a little old man came into my store today... [UPDATE] : gaming Things You Should Never Do, Part I by Joel Spolsky Thursday, April 06, 2000 Netscape 6.0 is finally going into its first public beta. There never was a version 5.0. The last major release, version 4.0, was released almost three years ago. Three years is an awfully long time in the Internet world. It's a bit smarmy of me to criticize them for waiting so long between releases. Well, yes. They decided to rewrite the code from scratch. Netscape wasn't the first company to make this mistake. We're programmers. There's a subtle reason that programmers always want to throw away the code and start over. It’s harder to read code than to write it. This is why code reuse is so hard. As a corollary of this axiom, you can ask almost any programmer today about the code they are working on. Why is it a mess? "Well," they say, "look at this function. The idea that new code is better than old is patently absurd. Back to that two page function. Each of these bugs took weeks of real-world usage before they were found. Is there an alternative?

Watching a Hitler documentary, anyone else enjoy documentaries while enjoying a toke? [6] : trees Expérience de Milgram Un article de Wikipédia, l'encyclopédie libre. Reconstitution de l'expérience de Milgram (extrait)[1] L’expérimentateur (E) amène le sujet (S) à infliger des chocs électriques à un autre participant, l’apprenant (A), qui est en fait un acteur. La majorité des participants continuent à infliger les chocs jusqu'au maximum prévu (450 V) en dépit des plaintes de l'acteur. L'expérience de Milgram est une expérience de psychologie réalisée entre 1960 et 1963 par le psychologue américain Stanley Milgram. Les résultats ont suscité beaucoup de commentaires dans l’opinion publique, mais la méthode utilisée a fait naître critiques et controverses chez les psychologues et les philosophes des sciences. Déroulement de l'expérience[modifier | modifier le code] Fac-similé de l'annonce L'objectif réel de l'expérience est de mesurer le niveau d'obéissance à un ordre même contraire à la morale de celui qui l'exécute. La majorité des variantes de l'expérience a eu lieu dans les locaux de l'université Yale.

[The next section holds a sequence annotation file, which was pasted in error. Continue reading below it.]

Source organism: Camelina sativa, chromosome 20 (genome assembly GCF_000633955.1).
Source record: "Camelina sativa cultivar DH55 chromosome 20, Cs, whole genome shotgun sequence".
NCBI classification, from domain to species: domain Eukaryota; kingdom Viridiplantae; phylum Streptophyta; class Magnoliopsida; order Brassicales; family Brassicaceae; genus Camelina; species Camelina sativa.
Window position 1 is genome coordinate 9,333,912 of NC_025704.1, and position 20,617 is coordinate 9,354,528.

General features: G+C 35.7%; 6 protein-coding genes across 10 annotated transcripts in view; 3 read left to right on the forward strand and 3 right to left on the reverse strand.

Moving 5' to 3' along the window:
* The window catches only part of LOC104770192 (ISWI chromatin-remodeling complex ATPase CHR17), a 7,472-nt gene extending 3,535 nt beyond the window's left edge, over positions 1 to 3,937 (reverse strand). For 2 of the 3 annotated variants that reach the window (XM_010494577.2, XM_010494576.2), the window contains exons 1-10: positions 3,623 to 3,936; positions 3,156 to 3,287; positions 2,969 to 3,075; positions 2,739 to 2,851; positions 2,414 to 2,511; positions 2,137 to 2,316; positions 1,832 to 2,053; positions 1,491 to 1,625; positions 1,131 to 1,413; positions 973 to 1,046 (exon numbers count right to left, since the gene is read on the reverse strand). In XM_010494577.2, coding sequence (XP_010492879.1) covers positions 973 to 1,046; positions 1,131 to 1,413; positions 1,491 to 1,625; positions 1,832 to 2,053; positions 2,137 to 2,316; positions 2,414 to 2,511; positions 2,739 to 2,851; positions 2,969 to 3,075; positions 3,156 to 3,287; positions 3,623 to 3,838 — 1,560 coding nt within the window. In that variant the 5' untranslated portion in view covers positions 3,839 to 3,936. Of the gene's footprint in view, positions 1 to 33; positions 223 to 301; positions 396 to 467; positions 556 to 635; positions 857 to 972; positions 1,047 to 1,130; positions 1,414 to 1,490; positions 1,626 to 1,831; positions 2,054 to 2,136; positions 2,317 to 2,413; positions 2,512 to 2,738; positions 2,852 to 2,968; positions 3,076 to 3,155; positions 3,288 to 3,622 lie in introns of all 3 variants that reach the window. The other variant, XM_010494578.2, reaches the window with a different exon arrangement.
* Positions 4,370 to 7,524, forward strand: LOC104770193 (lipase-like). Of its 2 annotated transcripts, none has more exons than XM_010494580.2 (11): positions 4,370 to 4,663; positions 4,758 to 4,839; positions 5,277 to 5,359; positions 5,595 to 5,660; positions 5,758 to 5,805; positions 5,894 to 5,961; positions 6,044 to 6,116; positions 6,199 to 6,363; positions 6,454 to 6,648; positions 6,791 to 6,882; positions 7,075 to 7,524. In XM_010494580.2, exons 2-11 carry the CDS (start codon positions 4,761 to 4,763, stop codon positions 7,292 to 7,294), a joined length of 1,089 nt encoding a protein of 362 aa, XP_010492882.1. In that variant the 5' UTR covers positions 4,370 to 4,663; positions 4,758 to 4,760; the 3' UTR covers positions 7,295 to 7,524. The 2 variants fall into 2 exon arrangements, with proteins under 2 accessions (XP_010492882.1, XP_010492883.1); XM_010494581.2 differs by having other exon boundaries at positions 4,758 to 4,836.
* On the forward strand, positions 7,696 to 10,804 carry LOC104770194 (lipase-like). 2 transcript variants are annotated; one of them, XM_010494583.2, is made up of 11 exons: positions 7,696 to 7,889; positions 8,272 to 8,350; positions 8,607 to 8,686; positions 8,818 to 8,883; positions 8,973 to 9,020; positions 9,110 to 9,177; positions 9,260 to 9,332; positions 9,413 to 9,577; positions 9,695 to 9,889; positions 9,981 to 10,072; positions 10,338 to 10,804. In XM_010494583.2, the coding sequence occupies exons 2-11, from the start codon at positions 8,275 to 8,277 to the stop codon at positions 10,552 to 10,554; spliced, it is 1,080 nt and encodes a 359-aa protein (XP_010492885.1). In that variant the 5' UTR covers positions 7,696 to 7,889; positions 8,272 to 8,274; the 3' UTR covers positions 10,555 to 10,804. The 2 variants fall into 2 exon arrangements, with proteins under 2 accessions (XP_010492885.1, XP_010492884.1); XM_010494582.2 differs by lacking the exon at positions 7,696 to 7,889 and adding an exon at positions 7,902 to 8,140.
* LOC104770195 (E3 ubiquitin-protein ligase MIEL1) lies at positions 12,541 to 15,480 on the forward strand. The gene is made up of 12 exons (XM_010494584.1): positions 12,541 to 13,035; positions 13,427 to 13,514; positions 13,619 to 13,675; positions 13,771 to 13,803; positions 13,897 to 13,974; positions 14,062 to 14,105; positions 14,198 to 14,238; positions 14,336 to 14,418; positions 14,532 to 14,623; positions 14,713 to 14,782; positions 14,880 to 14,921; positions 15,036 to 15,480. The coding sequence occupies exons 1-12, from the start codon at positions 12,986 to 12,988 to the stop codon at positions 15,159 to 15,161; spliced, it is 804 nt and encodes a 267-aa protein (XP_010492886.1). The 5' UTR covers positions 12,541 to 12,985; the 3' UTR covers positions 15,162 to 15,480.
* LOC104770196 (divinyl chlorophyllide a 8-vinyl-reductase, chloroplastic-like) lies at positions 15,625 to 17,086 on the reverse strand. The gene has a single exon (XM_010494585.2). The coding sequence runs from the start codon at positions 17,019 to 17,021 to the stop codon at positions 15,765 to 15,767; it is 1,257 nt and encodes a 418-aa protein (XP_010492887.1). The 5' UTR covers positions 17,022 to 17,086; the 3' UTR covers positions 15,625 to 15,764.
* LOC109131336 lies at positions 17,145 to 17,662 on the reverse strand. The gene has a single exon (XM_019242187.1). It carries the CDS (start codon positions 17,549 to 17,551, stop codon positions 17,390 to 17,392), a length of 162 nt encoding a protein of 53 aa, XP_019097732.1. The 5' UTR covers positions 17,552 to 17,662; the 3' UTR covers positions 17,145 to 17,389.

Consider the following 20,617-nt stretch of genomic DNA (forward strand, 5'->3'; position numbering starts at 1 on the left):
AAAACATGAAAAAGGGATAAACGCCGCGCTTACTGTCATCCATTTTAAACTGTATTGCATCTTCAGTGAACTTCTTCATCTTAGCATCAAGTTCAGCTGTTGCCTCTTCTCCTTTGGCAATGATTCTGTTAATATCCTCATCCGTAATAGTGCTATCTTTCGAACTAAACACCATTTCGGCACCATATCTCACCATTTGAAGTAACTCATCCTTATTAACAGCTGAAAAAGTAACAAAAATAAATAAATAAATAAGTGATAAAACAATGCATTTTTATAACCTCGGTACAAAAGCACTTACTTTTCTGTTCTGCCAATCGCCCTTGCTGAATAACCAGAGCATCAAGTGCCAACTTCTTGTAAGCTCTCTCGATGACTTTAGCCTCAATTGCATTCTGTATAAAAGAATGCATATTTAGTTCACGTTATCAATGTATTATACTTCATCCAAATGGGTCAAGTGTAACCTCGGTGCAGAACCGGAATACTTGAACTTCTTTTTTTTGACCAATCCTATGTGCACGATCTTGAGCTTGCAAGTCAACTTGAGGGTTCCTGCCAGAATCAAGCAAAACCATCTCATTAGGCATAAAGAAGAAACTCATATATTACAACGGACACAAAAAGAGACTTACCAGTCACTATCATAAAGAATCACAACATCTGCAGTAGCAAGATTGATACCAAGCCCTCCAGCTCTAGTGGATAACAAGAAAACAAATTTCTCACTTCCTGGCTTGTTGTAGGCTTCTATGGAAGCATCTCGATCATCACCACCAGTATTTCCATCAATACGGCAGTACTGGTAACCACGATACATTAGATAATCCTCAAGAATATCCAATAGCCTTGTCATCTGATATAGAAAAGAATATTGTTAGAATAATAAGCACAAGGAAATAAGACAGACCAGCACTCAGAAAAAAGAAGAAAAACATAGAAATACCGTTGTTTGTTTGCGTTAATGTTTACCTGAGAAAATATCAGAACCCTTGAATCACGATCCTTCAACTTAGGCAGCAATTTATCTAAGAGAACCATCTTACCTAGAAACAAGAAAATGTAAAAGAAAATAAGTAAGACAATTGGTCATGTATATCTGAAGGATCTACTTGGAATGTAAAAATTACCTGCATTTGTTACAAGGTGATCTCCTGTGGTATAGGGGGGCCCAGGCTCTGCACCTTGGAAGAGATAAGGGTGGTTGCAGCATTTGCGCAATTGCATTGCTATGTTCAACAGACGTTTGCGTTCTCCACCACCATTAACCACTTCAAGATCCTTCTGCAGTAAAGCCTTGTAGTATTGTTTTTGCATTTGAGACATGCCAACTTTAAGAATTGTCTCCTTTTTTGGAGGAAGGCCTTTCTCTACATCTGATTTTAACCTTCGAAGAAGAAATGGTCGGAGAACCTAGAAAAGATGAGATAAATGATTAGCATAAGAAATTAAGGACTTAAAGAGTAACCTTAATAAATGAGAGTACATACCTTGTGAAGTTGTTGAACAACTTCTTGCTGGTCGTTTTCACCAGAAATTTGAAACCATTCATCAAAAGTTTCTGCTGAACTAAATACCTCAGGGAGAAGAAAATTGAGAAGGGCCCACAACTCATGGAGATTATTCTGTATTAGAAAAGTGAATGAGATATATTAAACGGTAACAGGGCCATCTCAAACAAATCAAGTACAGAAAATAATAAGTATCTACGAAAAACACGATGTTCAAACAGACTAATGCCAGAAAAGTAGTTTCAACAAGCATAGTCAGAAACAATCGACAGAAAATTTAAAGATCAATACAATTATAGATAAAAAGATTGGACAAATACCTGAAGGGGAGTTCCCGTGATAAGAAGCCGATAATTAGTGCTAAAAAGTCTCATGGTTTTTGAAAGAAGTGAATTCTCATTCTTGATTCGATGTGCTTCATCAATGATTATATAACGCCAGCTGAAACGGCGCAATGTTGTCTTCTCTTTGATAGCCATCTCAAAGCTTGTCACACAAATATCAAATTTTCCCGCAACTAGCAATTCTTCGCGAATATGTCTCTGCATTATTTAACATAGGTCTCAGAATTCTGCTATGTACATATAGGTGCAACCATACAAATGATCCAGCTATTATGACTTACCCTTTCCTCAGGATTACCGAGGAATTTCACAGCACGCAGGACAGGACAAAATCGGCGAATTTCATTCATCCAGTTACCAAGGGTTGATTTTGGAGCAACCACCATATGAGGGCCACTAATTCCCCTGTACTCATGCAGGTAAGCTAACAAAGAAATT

Wall of Films! | Films For Action Just imagine what could become possible if an entire city had seen just one of the documentaries above. Just imagine what would be possible if everyone in the country was aware of how unhealthy the mainstream media was for our future and started turning to independent sources in droves. Creating a better world really does start with an informed citizenry, and there's lots of subject matter to cover. From all the documentaries above, it's evident that our society needs a new story to belong to. The old story of empire and dominion over the earth has to be looked at in the full light of day - all of our ambient cultural stories and values that we take for granted and which remain invisible must become visible. But most of all, we need to see the promise of the alternatives - we need to be able to imagine new exciting ways that people could live, better than anything that the old paradigm could ever dream of providing. So take this library of films and use it.